A World Apart, Part 2: Life in Galicia

In the segment of the book I read last night, Margoshes described his childhood and in particular two aspects of it: his education and the role of the synagogue in his life.  One thing that had not been clear to me in the first part of the book is that Margoshes and his family dressed in traditional Hasidic clothing.  That is, even though they considered themselves maskilim and not Hasidic, they dressed like Hasidim and not in modern clothing.

Here is what Margoshes has to say about his teachers in Lemberg, where he lived until he was fourteen: “I don’t have much to recount about the [teachers] I had in my youth.  One thing I realize now is that they knew very little themselves and were therefore incapable of accomplishing anything substantial with their students, even though their pupils included boys with good heads on their shoulders.”  (p. 39)  Some of his teachers were worse than incompetent—they were psychologically and physically abusive, though no one would have thought of it that way back then.  Margoshes reports that there was an understanding among the boys at the school that they would not report what the teachers were doing to them.  Only when a servant noticed a huge bruise on Margoshes’ leg from a teacher’s painful pinching did his parents learn of the abuse and have him change schools (though not have the teacher removed or disciplined).  Although Margoshes did have one teacher whom he found effective and knowledgeable, overall his experience in school was not a positive force in his life.

The school was for boys only; there is no discussion of what girls his age would be doing while he was in school.  Margoshes did have two girls who became his friends when he would visit their house to pick up papers for his father.  He would sit and play cards with them while he waited, but he never told his family about the friendships because apparently playing cards and being friends with girls would not have been considered acceptable behavior.

Other than these two girls, Margoshes only discusses male friends—boys he would read and discuss books with in an area where they would gather in front of the synagogue, books that he describes as Haskalah books.  He does not explain what that means, but from what I can infer, these were books written in Hebrew that went beyond traditional prayer or holy books and discussed broader issues and views of the world.  There were 15-20 boys who would gather every night to do this.  Margoshes wrote, ”Above everything, we would talk a lot and wonder at the young people of Lemberg who had thrust themselves into the wide world several years earlier.  … [This] was our ideal, and we all aspired to reach those heights.”  (p. 47) Interestingly, although these boys knew Yiddish, Hebrew, and some German, they did not know Polish, the language of their country, and had no desire to learn it.  “Our spirits were focused on ideals and we had no interest in practical life.” (p. 48)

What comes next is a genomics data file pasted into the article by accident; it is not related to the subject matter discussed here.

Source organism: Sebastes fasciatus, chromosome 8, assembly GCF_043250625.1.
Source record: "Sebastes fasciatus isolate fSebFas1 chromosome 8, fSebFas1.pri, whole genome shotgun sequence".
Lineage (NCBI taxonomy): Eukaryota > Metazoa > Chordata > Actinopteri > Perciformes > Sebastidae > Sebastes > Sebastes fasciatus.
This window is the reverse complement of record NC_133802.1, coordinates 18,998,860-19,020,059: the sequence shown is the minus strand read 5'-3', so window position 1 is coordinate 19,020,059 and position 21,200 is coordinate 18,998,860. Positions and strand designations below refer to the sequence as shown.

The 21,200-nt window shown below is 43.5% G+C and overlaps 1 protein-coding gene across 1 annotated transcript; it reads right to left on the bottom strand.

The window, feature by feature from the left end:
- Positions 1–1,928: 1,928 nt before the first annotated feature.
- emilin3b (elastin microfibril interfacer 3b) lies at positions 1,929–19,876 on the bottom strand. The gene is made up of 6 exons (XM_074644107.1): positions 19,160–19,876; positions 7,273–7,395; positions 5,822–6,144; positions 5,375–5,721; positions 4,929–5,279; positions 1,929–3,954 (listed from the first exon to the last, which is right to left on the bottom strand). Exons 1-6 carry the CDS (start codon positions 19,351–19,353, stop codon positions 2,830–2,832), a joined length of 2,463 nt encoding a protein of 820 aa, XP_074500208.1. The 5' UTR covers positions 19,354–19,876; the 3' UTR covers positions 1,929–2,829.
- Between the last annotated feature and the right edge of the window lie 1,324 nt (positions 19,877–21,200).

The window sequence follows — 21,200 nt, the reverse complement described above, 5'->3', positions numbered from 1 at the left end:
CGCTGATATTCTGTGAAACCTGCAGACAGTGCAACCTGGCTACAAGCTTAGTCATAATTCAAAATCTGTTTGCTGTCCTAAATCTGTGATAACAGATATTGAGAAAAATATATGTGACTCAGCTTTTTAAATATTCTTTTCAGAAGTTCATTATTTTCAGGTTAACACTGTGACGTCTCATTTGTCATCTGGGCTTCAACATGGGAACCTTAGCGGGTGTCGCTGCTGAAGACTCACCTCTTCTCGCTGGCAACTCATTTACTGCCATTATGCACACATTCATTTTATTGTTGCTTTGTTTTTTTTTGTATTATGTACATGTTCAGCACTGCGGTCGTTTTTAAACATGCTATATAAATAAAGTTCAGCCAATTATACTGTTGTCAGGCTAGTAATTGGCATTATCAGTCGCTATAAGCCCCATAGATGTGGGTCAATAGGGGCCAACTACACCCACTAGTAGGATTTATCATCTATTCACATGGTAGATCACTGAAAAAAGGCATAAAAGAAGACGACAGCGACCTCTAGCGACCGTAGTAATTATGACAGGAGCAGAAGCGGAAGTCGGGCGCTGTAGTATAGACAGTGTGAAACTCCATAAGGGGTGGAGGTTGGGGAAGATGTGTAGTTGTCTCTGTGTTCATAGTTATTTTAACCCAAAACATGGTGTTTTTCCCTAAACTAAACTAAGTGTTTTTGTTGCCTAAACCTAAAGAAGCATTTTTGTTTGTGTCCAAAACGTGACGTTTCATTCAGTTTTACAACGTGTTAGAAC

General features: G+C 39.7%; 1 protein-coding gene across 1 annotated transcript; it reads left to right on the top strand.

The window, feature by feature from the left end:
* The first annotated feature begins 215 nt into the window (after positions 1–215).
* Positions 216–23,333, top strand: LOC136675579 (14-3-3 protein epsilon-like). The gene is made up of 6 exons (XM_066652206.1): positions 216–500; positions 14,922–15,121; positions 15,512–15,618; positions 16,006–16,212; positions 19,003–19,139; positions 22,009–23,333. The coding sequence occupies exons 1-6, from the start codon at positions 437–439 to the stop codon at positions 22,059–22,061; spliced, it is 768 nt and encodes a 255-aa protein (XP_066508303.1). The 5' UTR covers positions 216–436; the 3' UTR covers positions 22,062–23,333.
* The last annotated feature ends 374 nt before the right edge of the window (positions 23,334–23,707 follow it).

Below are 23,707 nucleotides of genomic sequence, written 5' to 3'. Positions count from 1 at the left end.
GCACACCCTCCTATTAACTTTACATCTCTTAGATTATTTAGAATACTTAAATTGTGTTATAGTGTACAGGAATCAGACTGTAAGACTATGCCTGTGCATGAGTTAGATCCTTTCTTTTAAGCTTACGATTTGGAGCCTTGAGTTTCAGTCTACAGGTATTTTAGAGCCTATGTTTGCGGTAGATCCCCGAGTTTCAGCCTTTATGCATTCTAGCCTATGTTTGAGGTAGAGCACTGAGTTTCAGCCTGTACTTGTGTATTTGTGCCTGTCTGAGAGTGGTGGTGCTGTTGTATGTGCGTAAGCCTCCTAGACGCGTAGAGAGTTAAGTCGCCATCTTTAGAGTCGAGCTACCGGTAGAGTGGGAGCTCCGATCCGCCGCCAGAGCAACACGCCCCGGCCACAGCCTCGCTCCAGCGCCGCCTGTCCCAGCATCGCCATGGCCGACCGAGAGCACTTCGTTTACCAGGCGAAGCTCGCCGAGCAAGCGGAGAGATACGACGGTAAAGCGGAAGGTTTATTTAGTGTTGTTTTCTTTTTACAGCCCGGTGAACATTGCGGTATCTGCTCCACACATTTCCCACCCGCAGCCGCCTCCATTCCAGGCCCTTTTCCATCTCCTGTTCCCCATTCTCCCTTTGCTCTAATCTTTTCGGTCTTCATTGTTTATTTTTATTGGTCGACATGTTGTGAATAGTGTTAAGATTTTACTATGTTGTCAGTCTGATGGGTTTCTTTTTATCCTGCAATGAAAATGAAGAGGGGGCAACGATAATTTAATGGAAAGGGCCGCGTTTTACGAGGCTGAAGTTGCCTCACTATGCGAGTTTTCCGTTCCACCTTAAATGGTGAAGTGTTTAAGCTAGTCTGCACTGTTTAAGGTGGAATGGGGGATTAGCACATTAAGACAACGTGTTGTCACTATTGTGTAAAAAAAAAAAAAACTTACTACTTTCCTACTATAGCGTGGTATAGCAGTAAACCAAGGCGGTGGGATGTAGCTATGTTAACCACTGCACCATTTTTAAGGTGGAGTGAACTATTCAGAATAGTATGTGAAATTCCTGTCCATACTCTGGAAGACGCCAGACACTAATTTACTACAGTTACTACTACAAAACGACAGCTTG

The institution that played a huge part in the daily life of Margoshes and his community was the synagogue or “kloyz,” as they called it.  Men attended the kloyz twice a day every day and drew people from across the region.  Poor people as well as wealthy people prayed at the Lemberg Kloyz. There were many wealthy men in the community, and the kloyz was also where they made business connections.  Overall, however, it was more a place for religious and social gathering and played a central role in the lives of these people.  Margoshes wrote, “I loved the Kloyz with all of my heart and always felt at home there; after all, I was there twice a day over several years for prayers.” (p. 51) He considers it the place where the best times of his childhood took place.

When he was fourteen and after his father had died, Margoshes and his family moved to Tarnow, a city where there were over 15,000 Jews (somewhat smaller than Lemberg). Sadly for Margoshes, he did not find a similar community of boys in Tarnow who were interested in reading Haskalah books.  His traditional education continued with one of the most respected rabbis in Tarnow, but his intellectual life and interest in more worldly matters seems to have been limited after the move away from Lemberg.

Although the descriptions of his education and religious life were interesting, I found this whole section of the book somewhat frustrating.  Margoshes grew up in a relatively wealthy home (they had servants, after all) and a home where he was encouraged to receive a traditional education.  But the book nowhere reveals up to this point what life was like for those who were not so fortunate.  What did the girls do while the boys were at school? What about children from poor families? Did they get any education? Margoshes is rightly proud of his accomplished family, but it would be more interesting to me (and I assume others) if he had revealed more about the rest of his society.  Perhaps that will come now in the next section which describes his marriage and presumably a more adult perspective.

Maybe Joseph and Bessie were among the educated and wealthy Jews in their community, but it seems more likely that they were not.  I am hoping that Margoshes at some point talks about the lives of people from different social and economic backgrounds.

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